iHeartRadio hits Windows 10 with Cortana support

31 Aug 2015 | Author: | No comments yet »

Microsoft Hello to RealSense: How the password is being sent to a slow death.

Every time Microsoft releases a new version of an operating system, there’s always a few users bitterly unhappy at the company’s decision not to support new features on older products. This Friday at 6AM PDT, Microsoft is going to be holding its live stream at IFA (labeled “Windows 10 Lights Up New Devices”,) and they’re sure to be showing off some of the new devices that will be running Windows 10. If you felt like Windows 7 and Windows 8 offered you a little too much privacy, rejoice: Microsoft is updating those operating systems with the same telemetry gathering software it deployed on Windows 10. We had noted earlier that the downloads won’t take place over a metered connection, although you can opt for this setting in the advanced options in WiFi.

It’s possible that Microsoft may use this platform in order to formally announce the rumored October event, in which they may finally go about announcing the flagships that Windows 10 Mobile so desperately needs. Hopefully, with an event with as much attention as IFA, Microsoft can recognize that now is a great time to work on building some excitement for its upcoming projects.

Companies like Lenovo and Toshiba have been very successful in incorporating fingerprint scanners on their computing devices and of late the same technology has started becoming popular in smartphones too. If you’re like me and intend to wake up criminally early to catch this live-stream, (or are lucky, and live in a place in which this event occurs at a reasonable hour) you can catch the stream right here. Additionally Windows 10 Education, Pro and Enterprise editions have a group policy editor option which will allow only ‘Priority’ updates to get downloaded. The KB also notes that “Most programs make CEIP options available on the Help menu, although for some products, you might have to check settings, options, or preferences menus.” This is a recommended Windows update.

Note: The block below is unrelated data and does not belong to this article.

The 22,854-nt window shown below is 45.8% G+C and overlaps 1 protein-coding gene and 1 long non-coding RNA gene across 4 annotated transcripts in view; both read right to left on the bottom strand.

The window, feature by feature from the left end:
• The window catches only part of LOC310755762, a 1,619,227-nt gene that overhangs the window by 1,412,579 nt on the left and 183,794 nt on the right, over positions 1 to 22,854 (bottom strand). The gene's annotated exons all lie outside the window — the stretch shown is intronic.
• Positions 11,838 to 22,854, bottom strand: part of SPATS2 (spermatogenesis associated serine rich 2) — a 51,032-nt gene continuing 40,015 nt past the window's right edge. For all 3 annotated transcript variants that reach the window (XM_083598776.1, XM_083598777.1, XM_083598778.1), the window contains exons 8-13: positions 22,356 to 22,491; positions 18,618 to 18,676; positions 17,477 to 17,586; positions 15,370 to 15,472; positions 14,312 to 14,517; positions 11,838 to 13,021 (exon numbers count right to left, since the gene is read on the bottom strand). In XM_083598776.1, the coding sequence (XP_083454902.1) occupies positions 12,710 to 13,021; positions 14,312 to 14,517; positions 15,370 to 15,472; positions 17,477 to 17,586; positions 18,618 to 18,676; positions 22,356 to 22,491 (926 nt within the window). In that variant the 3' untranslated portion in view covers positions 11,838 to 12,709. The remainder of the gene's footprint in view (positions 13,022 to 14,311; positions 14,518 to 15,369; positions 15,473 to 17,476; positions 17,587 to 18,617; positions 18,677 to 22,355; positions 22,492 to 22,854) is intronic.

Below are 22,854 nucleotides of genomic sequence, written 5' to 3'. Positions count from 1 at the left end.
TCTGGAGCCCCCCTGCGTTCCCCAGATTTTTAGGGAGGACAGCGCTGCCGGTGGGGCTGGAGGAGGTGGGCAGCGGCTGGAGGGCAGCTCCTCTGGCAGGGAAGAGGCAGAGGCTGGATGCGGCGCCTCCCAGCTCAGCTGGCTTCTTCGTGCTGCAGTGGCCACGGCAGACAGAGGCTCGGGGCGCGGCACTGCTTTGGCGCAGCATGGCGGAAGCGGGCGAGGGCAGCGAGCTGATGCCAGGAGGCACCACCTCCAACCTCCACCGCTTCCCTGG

It has also been reported that users can now control whether apps in the Windows 10 Store will update automatically, an option which was not available earlier. RealSense cameras are able to scan the faces and use the unique characteristics of the same to login in the device’s owner without the need for a password. KB 3075249: This update adds telemetry points to the User Account Control (UAC) feature to collect information on elevations that come from low integrity levels. With Windows 10, Microsoft has envisioned the OS as a services platform and regular updates is a good thing, given that it will give users the latest security updates. What this appears to mean is that MS wants more information about the kinds of applications that trigger UAC in the first place, presumably because it wants to know what they do and why they need that access.

KB 3080149: This update is described in identical language to the first two. “This package updates the Diagnostics and Telemetry tracking service to existing devices. The update also supports applications that are subscribed to Visual Studio Application Insights.” It is provided as an Optional update, even though the first was classified a “Recommended” update. One of the assumptions made by various privacy advocates and journalists, including me, is that third-party utilities would be able to shut down the tracking Microsoft deployed in Windows 10. To some degree, that’s already happened, but there are certain new “features” of the operating system that can’t be blocked by any OS-level tweaks, including the hosts file.

In fact, the first RealSense camera on a smartphone will be on Google’s Project Tango devices, the first prototypes of which were on show during the Intel Developer Forum in San Francisco. The only way to block some of these connections is if your router has a firewall you can configure and if that firewall allows you to block HTTPS connections instead of simply passing them through.

It’s still possible to reduce the amount of information flowing to Microsoft, but disabling it completely seems to be impossible unless you build a software router or replace your current hardware with a dedicated box. Windows 7’s GPEdit.msc contains a setting that allows users to disable all application telemetry, and another setting that can shut off user participation in the Consumer Experience Improvement Program.

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